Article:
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3.5: Bonds to Common Heteroatoms- Oxygen

  • Page ID
    189765
  • These bonds are pretty polar, so they show up strongly in IR spectroscopy. IR spectroscopy is therefore a good way to determine what heteroatom-containing functional groups are present in a molecule.

    Compounds Containing C-O Single Bonds

    Oxygen forms two bonds. An oxygen atom could be found in between two carbons, as in dibutyl ether, or between a carbon and a hydrogen as in 1-butanol. Dibutyl ether is an example of an ether and 1-butanol is an example of an alcohol.

    clipboard_ee923803a53961ecf7c077e73b3caf8b4.png

    If you look at an IR spectrum of dibutyl ether, you will see:

    • there are the usual sp3 C-H stretching and CH2 bending modes at 2900 and 1500 cm-1.
    • there is a strong peak near 1000 cm-1. This peak is due to the C-O stretching vibration.
    clipboard_e8d0f91efb9fab5cd36bc82ce3bc0b322.png
    Figure \(\PageIndex{1}\): IR spectrum of dibutyl ether.

    Source: SDBSWeb : http://riodb01.ibase.aist.go.jp/sdbs/ (National Institute of Advanced Industrial Science and Technology of Japan, 14 July 2008)

    If you look at an IR spectrum of 1-butanol, you will see:

    • there are sp3 C-H stretching and CH2 bending modes at 2900 and 1500 cm-1.
    • there is a strong C-O stretching mode near 1000 cm-1.
    • there is a very large peak around 3400 cm-1. O-H peaks are usually very broad like this one.
    clipboard_e744340b9bf16668f5507412aaeb32b5e.png
    Figure \(\PageIndex{2}\): IR spectrum of 1-butanol.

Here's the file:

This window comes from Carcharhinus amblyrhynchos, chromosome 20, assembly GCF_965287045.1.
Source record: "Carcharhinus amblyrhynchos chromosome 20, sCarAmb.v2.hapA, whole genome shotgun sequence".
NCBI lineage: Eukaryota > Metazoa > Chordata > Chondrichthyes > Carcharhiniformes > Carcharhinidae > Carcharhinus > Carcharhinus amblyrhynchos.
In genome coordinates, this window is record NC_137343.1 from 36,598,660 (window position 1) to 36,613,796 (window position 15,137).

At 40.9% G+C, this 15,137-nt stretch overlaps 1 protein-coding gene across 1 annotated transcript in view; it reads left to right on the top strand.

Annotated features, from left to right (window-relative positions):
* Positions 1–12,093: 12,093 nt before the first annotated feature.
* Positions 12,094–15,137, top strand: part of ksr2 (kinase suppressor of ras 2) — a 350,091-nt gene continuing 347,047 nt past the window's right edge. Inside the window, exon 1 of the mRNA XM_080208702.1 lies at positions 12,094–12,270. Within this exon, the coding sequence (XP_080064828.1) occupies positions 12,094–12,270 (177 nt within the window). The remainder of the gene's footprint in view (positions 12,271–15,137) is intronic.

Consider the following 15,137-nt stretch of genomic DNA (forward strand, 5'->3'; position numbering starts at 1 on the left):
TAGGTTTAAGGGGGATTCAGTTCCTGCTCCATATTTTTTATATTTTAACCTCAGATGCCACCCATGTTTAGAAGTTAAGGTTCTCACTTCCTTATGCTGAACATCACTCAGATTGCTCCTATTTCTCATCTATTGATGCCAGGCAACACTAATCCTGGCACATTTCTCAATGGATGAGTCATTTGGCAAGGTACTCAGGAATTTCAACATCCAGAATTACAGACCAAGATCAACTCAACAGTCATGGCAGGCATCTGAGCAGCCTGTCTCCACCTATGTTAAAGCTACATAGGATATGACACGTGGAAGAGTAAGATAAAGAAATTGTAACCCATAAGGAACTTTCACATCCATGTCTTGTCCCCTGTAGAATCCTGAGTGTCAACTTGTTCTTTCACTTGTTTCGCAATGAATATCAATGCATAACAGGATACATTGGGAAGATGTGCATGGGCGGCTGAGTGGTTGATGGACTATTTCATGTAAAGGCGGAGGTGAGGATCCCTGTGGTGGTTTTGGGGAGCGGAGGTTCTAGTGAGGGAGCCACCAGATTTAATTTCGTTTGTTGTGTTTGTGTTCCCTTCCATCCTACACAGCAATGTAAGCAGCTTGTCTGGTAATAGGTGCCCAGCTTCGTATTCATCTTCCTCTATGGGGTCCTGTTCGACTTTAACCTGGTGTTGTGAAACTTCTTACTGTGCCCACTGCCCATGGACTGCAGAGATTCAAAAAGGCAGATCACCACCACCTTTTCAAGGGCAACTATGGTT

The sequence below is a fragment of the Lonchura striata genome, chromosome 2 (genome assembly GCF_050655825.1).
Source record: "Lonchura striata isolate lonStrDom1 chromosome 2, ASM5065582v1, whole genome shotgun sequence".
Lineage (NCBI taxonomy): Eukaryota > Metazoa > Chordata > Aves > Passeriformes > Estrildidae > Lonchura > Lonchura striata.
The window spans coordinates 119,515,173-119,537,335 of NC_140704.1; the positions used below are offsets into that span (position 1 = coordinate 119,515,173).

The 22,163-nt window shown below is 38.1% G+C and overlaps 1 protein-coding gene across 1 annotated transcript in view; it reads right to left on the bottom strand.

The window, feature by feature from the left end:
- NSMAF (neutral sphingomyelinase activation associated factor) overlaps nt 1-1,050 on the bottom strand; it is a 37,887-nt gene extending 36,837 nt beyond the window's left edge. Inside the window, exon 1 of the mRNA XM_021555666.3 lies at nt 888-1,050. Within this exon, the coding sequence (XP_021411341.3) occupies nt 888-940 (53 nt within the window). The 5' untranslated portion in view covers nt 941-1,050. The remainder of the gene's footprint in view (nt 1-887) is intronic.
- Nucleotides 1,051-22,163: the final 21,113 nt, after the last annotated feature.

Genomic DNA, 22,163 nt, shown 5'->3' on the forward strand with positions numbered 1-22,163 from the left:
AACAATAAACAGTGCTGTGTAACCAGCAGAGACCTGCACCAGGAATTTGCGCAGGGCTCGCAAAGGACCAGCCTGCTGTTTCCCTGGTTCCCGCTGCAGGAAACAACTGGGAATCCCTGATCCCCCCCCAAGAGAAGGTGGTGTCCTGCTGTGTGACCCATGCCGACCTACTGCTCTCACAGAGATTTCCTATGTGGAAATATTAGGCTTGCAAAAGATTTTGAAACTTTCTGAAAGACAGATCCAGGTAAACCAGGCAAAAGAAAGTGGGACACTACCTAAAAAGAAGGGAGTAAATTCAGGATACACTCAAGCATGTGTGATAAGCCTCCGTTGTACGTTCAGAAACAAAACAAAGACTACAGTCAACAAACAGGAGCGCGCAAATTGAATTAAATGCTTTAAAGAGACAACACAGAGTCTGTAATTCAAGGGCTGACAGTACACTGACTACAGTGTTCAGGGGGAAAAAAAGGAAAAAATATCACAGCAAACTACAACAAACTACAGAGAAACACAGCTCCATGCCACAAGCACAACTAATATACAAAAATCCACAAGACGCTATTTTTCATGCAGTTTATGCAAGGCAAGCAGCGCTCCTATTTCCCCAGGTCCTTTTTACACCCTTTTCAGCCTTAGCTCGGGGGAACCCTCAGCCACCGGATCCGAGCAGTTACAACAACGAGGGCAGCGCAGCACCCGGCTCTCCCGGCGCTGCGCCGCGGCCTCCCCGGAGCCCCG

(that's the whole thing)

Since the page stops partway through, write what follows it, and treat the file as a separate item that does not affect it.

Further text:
Source: SDBSWeb : http://riodb01.ibase.aist.go.jp/sdbs/ (National Institute of Advanced Industrial Science and Technology of Japan, 14 July 2008)

    Peak shapes are sometimes very useful in recognizing what kind of bond is present. The rounded shape of most O-H stretching modes occurs because of hydrogen bonding between different hydroxy groups. Because protons are shared to varying extent with neighboring oxygens, the covalent O-H bonds in a sample of alcohol all vibrate at slightly different frequencies and show up at slightly different positions in the IR spectrum. Instead of seeing one sharp peak, you see a whole lot of them all smeared out into one broad blob. Since C-H bonds don't hydrogen bond very well, you don't see that phenomenon in an ether, and an O-H peak is very easy to distinguish in the IR spectrum.

    Exercise \(\PageIndex{1}\)

    Even though there are only two C-O bonds in dibutyl ether, the C-O stretching mode is even stronger than the peak at 2900 cm-1 arising from 10 different C-H bonds. Explain why.

    Answer

    The C-O bond is much more polar than the C-H bond. More polar bonds absorb IR light much more strongly than less polar or nonpolar ones.

    Exercise \(\PageIndex{2}\)

    The IR spectrum of methyl phenyl ether (aka anisole) has strong peaks at 1050 and 1250 cm-1.

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    1. Identify the type of bond corresponding to these two peaks.
    2. Why are there two peaks for this type of bond in this molecule, and not just one?
    3. Draw a second, zwitterionic resonance structure for methyl phenyl ether.
    4. Use the zwitterionic resonance structure to explain why one of these bonds shows up at a higher frequency than the other one.

    clipboard_e9ad6cfc194f3660755a9bd48332469b2.png

    Figure \(\PageIndex{3}\): IR spectrum of methyl phenyl ether.

    Source: SDBSWeb : http://riodb01.ibase.aist.go.jp/sdbs/ (National Institute of Advanced Industrial Science and Technology of Japan, 14 July 2008)

    Answer

    a) These peaks correspond to C-O stretches.

    b) There are two distinguishable C-O bonds: one is a Csp2-O bond between the oxygen and the aromatic; the other is a Csp3-O bond between the oxygen and the aliphatic methyl group.

    c) The bond to the aromatic has some double bond character because of conjugation.

    d) The partial double bond character means the Csp2-O bond is a little stronger than the Csp3-O bond and so the Csp2-O bond shows up at a higher frequency.